All too often healthy eating is associated with boring salads and plain grilled chicken, but life is far to short to compromise on the eating experience for the sake of a “healthy” meal. In this post I have written about the food swaps I make when cooking to allow me to indulge in the food, I love whilst ensuring the meals are nutritionally balanced and full of flavour.
It is important to include dairy in our diets (especially for children) because it provides a brilliant source of calcium; vital for healthy bones and supple joints, and B vitamins which are important for keeping eyes, skin and the nervous system healthy.
Cream →→→ Reduced fat crème fraiche, quark or plain natural yoghurt Where a savoury recipe calls for cream, making a simple swap to any of the above will keep the creaminess of the recipe much with a much lower fat content. Note: I wouldn’t recommend swapping to a fat free crème fraiche or yoghurt as this is more likely to split when heated. Go for reduced fat crème fraiche or plain natural yoghurt.
Fruit yoghurts →→→ Plain yoghurt and add your own fruit Fruit flavoured yoghurts tend to have added sugar as well as the natural sugars from the fruit flavouring. By swapping to plain natural or Greek yoghurt and adding your own fruit you’ll be eating no artificial sugar and be closer to getting your 5 a day.
Full fat cheese →→→ Reduced fat mature cheddar or hard cheese (eg. parmesan) The stronger the cheese the less you need, so by using less, you will automatically be adding less fat to your meal. Following the same principle, grating the cheese often means you will use less than if it is sliced.
Starchy carbohydrates get a bit of a bad rap, however they can contribute valuable fibre to the diet as well as helping to keep hunger at bay…when the right type of carbohydrate is included.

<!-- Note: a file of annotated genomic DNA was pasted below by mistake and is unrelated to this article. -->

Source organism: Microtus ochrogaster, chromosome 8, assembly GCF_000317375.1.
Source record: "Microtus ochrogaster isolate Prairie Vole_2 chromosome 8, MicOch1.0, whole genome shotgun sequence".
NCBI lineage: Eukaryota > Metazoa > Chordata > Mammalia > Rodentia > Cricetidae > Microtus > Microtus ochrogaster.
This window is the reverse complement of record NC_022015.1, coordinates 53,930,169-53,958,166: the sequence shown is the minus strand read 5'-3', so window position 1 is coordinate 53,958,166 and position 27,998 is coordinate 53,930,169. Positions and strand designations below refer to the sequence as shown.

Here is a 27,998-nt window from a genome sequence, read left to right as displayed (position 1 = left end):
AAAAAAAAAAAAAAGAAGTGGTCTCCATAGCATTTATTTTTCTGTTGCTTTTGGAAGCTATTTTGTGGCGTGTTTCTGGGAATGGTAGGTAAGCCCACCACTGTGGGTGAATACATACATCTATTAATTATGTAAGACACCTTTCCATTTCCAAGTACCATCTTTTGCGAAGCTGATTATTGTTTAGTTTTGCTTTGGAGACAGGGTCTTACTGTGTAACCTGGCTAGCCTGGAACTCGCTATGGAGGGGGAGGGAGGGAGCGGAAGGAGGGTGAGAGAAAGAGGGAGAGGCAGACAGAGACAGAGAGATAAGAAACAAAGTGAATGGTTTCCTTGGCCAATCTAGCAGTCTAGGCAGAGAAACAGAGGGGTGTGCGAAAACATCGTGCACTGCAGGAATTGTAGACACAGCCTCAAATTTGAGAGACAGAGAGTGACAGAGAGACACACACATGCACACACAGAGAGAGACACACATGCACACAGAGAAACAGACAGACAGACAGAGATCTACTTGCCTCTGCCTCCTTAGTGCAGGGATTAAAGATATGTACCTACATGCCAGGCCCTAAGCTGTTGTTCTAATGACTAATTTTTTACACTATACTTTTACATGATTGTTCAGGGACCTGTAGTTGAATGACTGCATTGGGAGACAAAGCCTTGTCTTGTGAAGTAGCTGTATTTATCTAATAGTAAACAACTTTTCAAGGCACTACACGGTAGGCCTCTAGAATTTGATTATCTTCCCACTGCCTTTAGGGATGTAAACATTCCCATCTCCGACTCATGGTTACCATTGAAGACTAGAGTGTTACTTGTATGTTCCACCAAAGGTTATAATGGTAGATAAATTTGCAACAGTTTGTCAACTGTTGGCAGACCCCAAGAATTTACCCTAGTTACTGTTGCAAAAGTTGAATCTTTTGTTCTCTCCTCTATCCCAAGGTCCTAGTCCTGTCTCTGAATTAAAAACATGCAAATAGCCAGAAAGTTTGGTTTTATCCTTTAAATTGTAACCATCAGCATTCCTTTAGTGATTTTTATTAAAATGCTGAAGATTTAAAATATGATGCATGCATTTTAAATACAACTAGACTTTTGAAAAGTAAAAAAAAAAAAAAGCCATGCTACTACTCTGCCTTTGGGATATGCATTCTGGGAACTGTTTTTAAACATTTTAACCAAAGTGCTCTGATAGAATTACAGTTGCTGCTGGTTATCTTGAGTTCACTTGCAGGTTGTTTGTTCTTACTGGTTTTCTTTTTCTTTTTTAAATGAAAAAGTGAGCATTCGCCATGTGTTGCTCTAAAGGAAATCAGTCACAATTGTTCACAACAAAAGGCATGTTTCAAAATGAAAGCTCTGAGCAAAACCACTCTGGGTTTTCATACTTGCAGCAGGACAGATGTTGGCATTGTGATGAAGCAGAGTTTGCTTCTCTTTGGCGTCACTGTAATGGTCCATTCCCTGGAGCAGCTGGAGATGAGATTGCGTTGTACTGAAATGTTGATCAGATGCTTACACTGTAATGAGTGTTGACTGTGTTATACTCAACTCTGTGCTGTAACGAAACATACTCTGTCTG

White bread →→→ wholegrain, rye or sourdough Wholegrain alternatives have a lower Glycaemic Index (GI) than their white counterparts, meaning that they offer a slow release source of energy, keeping you fuller. For those who aren’t coeliac but struggle with eating bread, sourdough can be easier to digest because the natural acids produced in the long fermentation process help to make the gluten more digestible.
White pasta →→→ wholegrain pasta, spelt pasta Making the change from refined white to wholegrain or spelt offers the same benefits as mentioned with above with bread. Spelt pasta is also a good high fibre and gluten free alternative to traditional pasta, making it a great alternative for those seeking a gluten free diet.
White rice →→→ Wholegrain brown rice, Quinoa, wholegrain cous cous Alternative grains to the highly processed white rice can offer a greater range of vitamins and nutrients. For example quinoa contains all 9 essential amino acids and provides the protein content of white rice.
This food group offers a huge variety of nutritional benefits including; protein, vitamin B12, but can also be high in saturated fat depending on what you choose.
Chicken – Avoid the skin. Although the crispy skin of a roast chicken is delicious and helps to keep the meat juicy, it is very high in fat. In contrast, the white and dark meat of a chicken is a lean source of protein, iron and low in fat.
Mince – Choose 5% fat mince, or as low a fat content as possible. Yes, it does cost a little bit more, but from a health perspective it is definitely a worthy swap that means you can continue to enjoy spag bol and chilli, but this one small change immediately reduces fat content of the meal.
Mince – Substitute some or all of the meat for lentils or beans. This again, reduces the fat content of the meal whilst offering a wider variety of vitamins and fibre. Lentils and beans are considerably cheaper than meat, so replacing the meat or adding lentils alongside is a cost effective way to make a meal go further! Asda sell “Lean and bean” mince which is a blend of haricot beans and low fat beef mince, give it a try.
Look out for my healthier spaghetti carbonara recipe that uses some of these swaps!
For more advice on food to include in a healthy diet, have a look at the Eat Well guide – https://www.gov.uk/government/uploads/system/uploads/attachment_data/file/551502/Eatwell_Guide_booklet.pdf